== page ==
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The Human Front by Ken MacLeod
(PS Publishing, 8/US$14, special signed edition, paperback, ISBN 1-902-880-30-7; also available in hardback, 25/US$40; published December 2001. Republished in Binary 5, with Eric Brown's A Writer's Life, Gollancz, £5.99, 107 + 90 pages, paperback, January 2003.)

The Human Front has not only been published individually as a novella, but also nominated for a Sidewise Award for cover scanAlternate History (although oddly enough in the Long Form section). Both facts suggest that this is a book well worth reading. The Sidewise people certainly aren't idiots, and neither are those at PS Publishing; so why was reading The Human Front so like eating a Milky Way ('the sweet you can eat between meals without ruining your appetite')?

First, let's cut briefly to the essentials of the story.

John Matheson lives in a reality where the Third World War is an ongoing fact of life; nuclear weapons have been used but only sparingly, and almost the entire world is fighting somebody or other. John is born and bred in Scotland, and at a very young age witnesses something odd going on with one of the mysterious American saucer-shaped anti-gravity bombers that are almost winning the war for them. Growing up, his sympathies are caught by the Soviets and he becomes part of the fifth column against the Americans and British. One day, in very different circumstances to those previously, he encounters another of the saucers...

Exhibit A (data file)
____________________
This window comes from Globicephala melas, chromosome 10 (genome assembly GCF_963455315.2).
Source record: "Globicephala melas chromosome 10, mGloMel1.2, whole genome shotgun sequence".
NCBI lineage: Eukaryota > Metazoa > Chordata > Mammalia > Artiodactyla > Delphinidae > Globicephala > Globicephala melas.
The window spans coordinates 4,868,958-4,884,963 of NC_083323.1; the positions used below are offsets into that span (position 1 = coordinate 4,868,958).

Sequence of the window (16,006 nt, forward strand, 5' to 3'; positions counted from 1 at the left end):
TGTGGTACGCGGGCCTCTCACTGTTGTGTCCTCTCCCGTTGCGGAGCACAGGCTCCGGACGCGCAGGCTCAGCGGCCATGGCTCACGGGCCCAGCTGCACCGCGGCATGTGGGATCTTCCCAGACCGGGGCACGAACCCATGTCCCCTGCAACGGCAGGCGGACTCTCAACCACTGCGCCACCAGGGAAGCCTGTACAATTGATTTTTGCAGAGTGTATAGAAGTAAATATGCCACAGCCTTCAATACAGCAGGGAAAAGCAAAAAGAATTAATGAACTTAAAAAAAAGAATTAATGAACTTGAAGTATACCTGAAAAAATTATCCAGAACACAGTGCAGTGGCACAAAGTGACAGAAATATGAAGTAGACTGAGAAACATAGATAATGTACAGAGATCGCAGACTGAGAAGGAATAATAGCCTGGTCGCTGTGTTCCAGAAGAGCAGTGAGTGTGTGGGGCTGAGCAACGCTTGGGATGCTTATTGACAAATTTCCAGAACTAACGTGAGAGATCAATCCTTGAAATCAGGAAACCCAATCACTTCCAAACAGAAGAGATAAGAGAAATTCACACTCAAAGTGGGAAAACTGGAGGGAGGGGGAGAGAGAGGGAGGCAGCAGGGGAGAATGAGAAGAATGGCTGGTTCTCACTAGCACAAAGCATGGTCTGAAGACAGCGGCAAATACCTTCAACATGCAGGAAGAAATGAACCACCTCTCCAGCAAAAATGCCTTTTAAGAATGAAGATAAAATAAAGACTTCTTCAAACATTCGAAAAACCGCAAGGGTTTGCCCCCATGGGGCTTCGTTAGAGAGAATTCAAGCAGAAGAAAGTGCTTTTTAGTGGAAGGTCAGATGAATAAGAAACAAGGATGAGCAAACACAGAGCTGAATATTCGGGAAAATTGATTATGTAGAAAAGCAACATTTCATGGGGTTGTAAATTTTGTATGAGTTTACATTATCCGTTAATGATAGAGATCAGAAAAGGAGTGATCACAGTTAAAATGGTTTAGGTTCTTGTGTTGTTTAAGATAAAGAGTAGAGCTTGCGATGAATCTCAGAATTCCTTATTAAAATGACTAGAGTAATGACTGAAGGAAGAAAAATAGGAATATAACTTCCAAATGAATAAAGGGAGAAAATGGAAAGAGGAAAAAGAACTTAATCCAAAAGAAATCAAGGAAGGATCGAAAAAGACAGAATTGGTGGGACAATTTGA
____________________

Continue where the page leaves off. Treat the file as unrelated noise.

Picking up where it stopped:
I was disappointed by The Human Front, not deeply and miserably, but just broadly, as I've been dissatisfied with the Engines of Light sequence so far, because it seems such a lightweight story compared to MacLeod's harder, thicker, better-argued earlier works. Everything you'd expect is here - some cool (but now 'everyday') technologies, the factionalised left-wing politics and often fiercely argued philosophy, but it all seems somehow diluted, rushed through and somewhat perfunctorily engaged with. Given that such argument and ensuing radical viewpoints are what first made MacLeod stand out from the crowd, their absence is very noticeable.

The Human Front is an engagingly-told and well-built story - as you'd expect there's nothing wrong with the syntax or the telling. I dived in with gusto and enjoyed it as far as it went, but the quick ending is very disappointing and left this reviewer simply shrugging his shoulders and moving on to the next book.

Not only that, but there are a great many similarities with Cosmonaut Keep - so much so that I'd be very interested to hear whether The Human Front began life as an aborted beginning to that book.

Could do better.

Review by Stuart Carter

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© Stuart Carter 23 March 2002